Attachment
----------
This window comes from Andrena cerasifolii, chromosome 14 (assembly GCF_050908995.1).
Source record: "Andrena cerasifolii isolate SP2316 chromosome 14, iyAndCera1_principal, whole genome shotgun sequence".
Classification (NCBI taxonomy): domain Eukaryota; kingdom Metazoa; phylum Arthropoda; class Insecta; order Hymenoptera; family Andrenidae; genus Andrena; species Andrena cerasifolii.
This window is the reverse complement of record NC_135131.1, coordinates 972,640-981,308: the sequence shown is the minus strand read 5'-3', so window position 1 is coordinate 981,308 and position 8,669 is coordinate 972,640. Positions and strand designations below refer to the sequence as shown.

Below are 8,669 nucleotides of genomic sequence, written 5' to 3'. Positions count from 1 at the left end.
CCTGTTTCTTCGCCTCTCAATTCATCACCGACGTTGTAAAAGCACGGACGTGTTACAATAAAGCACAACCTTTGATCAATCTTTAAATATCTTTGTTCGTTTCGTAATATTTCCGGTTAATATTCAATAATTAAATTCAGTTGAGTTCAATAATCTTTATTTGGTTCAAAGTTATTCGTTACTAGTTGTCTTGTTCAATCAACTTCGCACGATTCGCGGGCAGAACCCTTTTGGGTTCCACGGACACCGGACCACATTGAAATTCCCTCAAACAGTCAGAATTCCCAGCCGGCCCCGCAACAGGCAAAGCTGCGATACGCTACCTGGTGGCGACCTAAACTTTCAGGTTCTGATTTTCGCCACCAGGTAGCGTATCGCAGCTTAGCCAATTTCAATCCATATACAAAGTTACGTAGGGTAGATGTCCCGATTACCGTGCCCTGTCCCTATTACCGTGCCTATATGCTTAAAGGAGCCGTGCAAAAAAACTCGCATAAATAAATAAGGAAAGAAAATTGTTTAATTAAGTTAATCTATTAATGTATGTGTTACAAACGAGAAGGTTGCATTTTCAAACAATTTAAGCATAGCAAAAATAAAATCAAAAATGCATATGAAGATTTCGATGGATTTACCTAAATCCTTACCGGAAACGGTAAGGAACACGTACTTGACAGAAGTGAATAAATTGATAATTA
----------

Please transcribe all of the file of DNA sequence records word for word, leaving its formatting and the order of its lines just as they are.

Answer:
This window comes from Andrena cerasifolii, chromosome 14 (assembly GCF_050908995.1).
Source record: "Andrena cerasifolii isolate SP2316 chromosome 14, iyAndCera1_principal, whole genome shotgun sequence".
Classification (NCBI taxonomy): domain Eukaryota; kingdom Metazoa; phylum Arthropoda; class Insecta; order Hymenoptera; family Andrenidae; genus Andrena; species Andrena cerasifolii.
This window is the reverse complement of record NC_135131.1, coordinates 972,640-981,308: the sequence shown is the minus strand read 5'-3', so window position 1 is coordinate 981,308 and position 8,669 is coordinate 972,640. Positions and strand designations below refer to the sequence as shown.

Below are 8,669 nucleotides of genomic sequence, written 5' to 3'. Positions count from 1 at the left end.
CCTGTTTCTTCGCCTCTCAATTCATCACCGACGTTGTAAAAGCACGGACGTGTTACAATAAAGCACAACCTTTGATCAATCTTTAAATATCTTTGTTCGTTTCGTAATATTTCCGGTTAATATTCAATAATTAAATTCAGTTGAGTTCAATAATCTTTATTTGGTTCAAAGTTATTCGTTACTAGTTGTCTTGTTCAATCAACTTCGCACGATTCGCGGGCAGAACCCTTTTGGGTTCCACGGACACCGGACCACATTGAAATTCCCTCAAACAGTCAGAATTCCCAGCCGGCCCCGCAACAGGCAAAGCTGCGATACGCTACCTGGTGGCGACCTAAACTTTCAGGTTCTGATTTTCGCCACCAGGTAGCGTATCGCAGCTTAGCCAATTTCAATCCATATACAAAGTTACGTAGGGTAGATGTCCCGATTACCGTGCCCTGTCCCTATTACCGTGCCTATATGCTTAAAGGAGCCGTGCAAAAAAACTCGCATAAATAAATAAGGAAAGAAAATTGTTTAATTAAGTTAATCTATTAATGTATGTGTTACAAACGAGAAGGTTGCATTTTCAAACAATTTAAGCATAGCAAAAATAAAATCAAAAATGCATATGAAGATTTCGATGGATTTACCTAAATCCTTACCGGAAACGGTAAGGAACACGTACTTGACAGAAGTGAATAAATTGATAATTA